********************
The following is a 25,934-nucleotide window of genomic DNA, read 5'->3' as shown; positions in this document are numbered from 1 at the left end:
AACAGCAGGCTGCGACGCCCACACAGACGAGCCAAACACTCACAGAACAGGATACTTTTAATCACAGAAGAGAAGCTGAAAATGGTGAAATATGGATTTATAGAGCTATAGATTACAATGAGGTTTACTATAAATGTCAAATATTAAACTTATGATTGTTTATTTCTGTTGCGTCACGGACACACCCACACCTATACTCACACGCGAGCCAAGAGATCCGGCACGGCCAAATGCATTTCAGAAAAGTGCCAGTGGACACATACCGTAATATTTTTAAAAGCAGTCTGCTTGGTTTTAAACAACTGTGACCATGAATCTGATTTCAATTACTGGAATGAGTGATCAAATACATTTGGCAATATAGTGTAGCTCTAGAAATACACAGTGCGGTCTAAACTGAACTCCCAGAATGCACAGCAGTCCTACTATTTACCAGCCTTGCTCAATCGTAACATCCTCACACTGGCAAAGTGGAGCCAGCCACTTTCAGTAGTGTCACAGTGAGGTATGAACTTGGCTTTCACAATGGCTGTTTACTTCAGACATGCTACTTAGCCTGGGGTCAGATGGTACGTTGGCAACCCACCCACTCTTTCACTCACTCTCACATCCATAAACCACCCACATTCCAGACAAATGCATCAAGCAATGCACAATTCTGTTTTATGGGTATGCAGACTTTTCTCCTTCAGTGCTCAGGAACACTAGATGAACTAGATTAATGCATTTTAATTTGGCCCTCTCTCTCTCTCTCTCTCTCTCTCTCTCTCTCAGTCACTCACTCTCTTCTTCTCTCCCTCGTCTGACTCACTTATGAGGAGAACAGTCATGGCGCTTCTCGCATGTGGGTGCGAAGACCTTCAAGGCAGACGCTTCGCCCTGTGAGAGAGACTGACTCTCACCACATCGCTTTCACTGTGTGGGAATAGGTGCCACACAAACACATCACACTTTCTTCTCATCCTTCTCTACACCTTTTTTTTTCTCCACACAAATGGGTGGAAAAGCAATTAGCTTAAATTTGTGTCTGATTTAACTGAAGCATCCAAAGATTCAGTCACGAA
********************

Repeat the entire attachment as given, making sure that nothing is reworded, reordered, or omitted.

The following is a 25,934-nucleotide window of genomic DNA, read 5'->3' as shown; positions in this document are numbered from 1 at the left end:
AACAGCAGGCTGCGACGCCCACACAGACGAGCCAAACACTCACAGAACAGGATACTTTTAATCACAGAAGAGAAGCTGAAAATGGTGAAATATGGATTTATAGAGCTATAGATTACAATGAGGTTTACTATAAATGTCAAATATTAAACTTATGATTGTTTATTTCTGTTGCGTCACGGACACACCCACACCTATACTCACACGCGAGCCAAGAGATCCGGCACGGCCAAATGCATTTCAGAAAAGTGCCAGTGGACACATACCGTAATATTTTTAAAAGCAGTCTGCTTGGTTTTAAACAACTGTGACCATGAATCTGATTTCAATTACTGGAATGAGTGATCAAATACATTTGGCAATATAGTGTAGCTCTAGAAATACACAGTGCGGTCTAAACTGAACTCCCAGAATGCACAGCAGTCCTACTATTTACCAGCCTTGCTCAATCGTAACATCCTCACACTGGCAAAGTGGAGCCAGCCACTTTCAGTAGTGTCACAGTGAGGTATGAACTTGGCTTTCACAATGGCTGTTTACTTCAGACATGCTACTTAGCCTGGGGTCAGATGGTACGTTGGCAACCCACCCACTCTTTCACTCACTCTCACATCCATAAACCACCCACATTCCAGACAAATGCATCAAGCAATGCACAATTCTGTTTTATGGGTATGCAGACTTTTCTCCTTCAGTGCTCAGGAACACTAGATGAACTAGATTAATGCATTTTAATTTGGCCCTCTCTCTCTCTCTCTCTCTCTCTCTCTCTCTCAGTCACTCACTCTCTTCTTCTCTCCCTCGTCTGACTCACTTATGAGGAGAACAGTCATGGCGCTTCTCGCATGTGGGTGCGAAGACCTTCAAGGCAGACGCTTCGCCCTGTGAGAGAGACTGACTCTCACCACATCGCTTTCACTGTGTGGGAATAGGTGCCACACAAACACATCACACTTTCTTCTCATCCTTCTCTACACCTTTTTTTTTCTCCACACAAATGGGTGGAAAAGCAATTAGCTTAAATTTGTGTCTGATTTAACTGAAGCATCCAAAGATTCAGTCACGAA